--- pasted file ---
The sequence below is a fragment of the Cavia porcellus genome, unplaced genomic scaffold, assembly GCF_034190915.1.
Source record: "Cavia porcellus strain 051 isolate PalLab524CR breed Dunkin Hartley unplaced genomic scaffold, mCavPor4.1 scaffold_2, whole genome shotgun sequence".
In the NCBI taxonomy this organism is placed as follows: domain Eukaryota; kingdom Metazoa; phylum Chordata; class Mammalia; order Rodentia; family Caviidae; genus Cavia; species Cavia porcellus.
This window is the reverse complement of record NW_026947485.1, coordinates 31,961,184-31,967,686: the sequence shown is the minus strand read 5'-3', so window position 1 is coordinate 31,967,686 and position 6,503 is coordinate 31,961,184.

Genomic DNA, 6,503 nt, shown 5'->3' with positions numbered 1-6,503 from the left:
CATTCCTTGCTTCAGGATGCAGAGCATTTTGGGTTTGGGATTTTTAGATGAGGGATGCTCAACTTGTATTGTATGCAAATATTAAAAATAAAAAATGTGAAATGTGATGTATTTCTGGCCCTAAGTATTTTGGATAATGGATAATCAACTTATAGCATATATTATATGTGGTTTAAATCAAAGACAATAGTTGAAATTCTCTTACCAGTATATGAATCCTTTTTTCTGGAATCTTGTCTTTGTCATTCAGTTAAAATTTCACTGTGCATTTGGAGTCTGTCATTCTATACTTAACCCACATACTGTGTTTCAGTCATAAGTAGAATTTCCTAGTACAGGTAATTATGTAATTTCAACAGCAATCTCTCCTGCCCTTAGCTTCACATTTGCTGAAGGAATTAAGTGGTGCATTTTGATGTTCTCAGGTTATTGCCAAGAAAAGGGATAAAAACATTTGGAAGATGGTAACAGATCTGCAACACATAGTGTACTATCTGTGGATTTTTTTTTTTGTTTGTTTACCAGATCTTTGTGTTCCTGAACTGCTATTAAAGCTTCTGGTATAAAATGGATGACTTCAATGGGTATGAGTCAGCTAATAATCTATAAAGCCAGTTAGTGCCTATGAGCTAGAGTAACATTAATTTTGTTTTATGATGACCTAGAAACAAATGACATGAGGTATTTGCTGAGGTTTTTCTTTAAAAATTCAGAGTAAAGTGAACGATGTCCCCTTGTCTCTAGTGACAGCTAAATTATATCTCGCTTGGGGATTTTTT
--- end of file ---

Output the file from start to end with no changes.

The sequence below is a fragment of the Cavia porcellus genome, unplaced genomic scaffold, assembly GCF_034190915.1.
Source record: "Cavia porcellus strain 051 isolate PalLab524CR breed Dunkin Hartley unplaced genomic scaffold, mCavPor4.1 scaffold_2, whole genome shotgun sequence".
In the NCBI taxonomy this organism is placed as follows: domain Eukaryota; kingdom Metazoa; phylum Chordata; class Mammalia; order Rodentia; family Caviidae; genus Cavia; species Cavia porcellus.
This window is the reverse complement of record NW_026947485.1, coordinates 31,961,184-31,967,686: the sequence shown is the minus strand read 5'-3', so window position 1 is coordinate 31,967,686 and position 6,503 is coordinate 31,961,184.

Genomic DNA, 6,503 nt, shown 5'->3' with positions numbered 1-6,503 from the left:
CATTCCTTGCTTCAGGATGCAGAGCATTTTGGGTTTGGGATTTTTAGATGAGGGATGCTCAACTTGTATTGTATGCAAATATTAAAAATAAAAAATGTGAAATGTGATGTATTTCTGGCCCTAAGTATTTTGGATAATGGATAATCAACTTATAGCATATATTATATGTGGTTTAAATCAAAGACAATAGTTGAAATTCTCTTACCAGTATATGAATCCTTTTTTCTGGAATCTTGTCTTTGTCATTCAGTTAAAATTTCACTGTGCATTTGGAGTCTGTCATTCTATACTTAACCCACATACTGTGTTTCAGTCATAAGTAGAATTTCCTAGTACAGGTAATTATGTAATTTCAACAGCAATCTCTCCTGCCCTTAGCTTCACATTTGCTGAAGGAATTAAGTGGTGCATTTTGATGTTCTCAGGTTATTGCCAAGAAAAGGGATAAAAACATTTGGAAGATGGTAACAGATCTGCAACACATAGTGTACTATCTGTGGATTTTTTTTTTTGTTTGTTTACCAGATCTTTGTGTTCCTGAACTGCTATTAAAGCTTCTGGTATAAAATGGATGACTTCAATGGGTATGAGTCAGCTAATAATCTATAAAGCCAGTTAGTGCCTATGAGCTAGAGTAACATTAATTTTGTTTTATGATGACCTAGAAACAAATGACATGAGGTATTTGCTGAGGTTTTTCTTTAAAAATTCAGAGTAAAGTGAACGATGTCCCCTTGTCTCTAGTGACAGCTAAATTATATCTCGCTTGGGGATTTTTT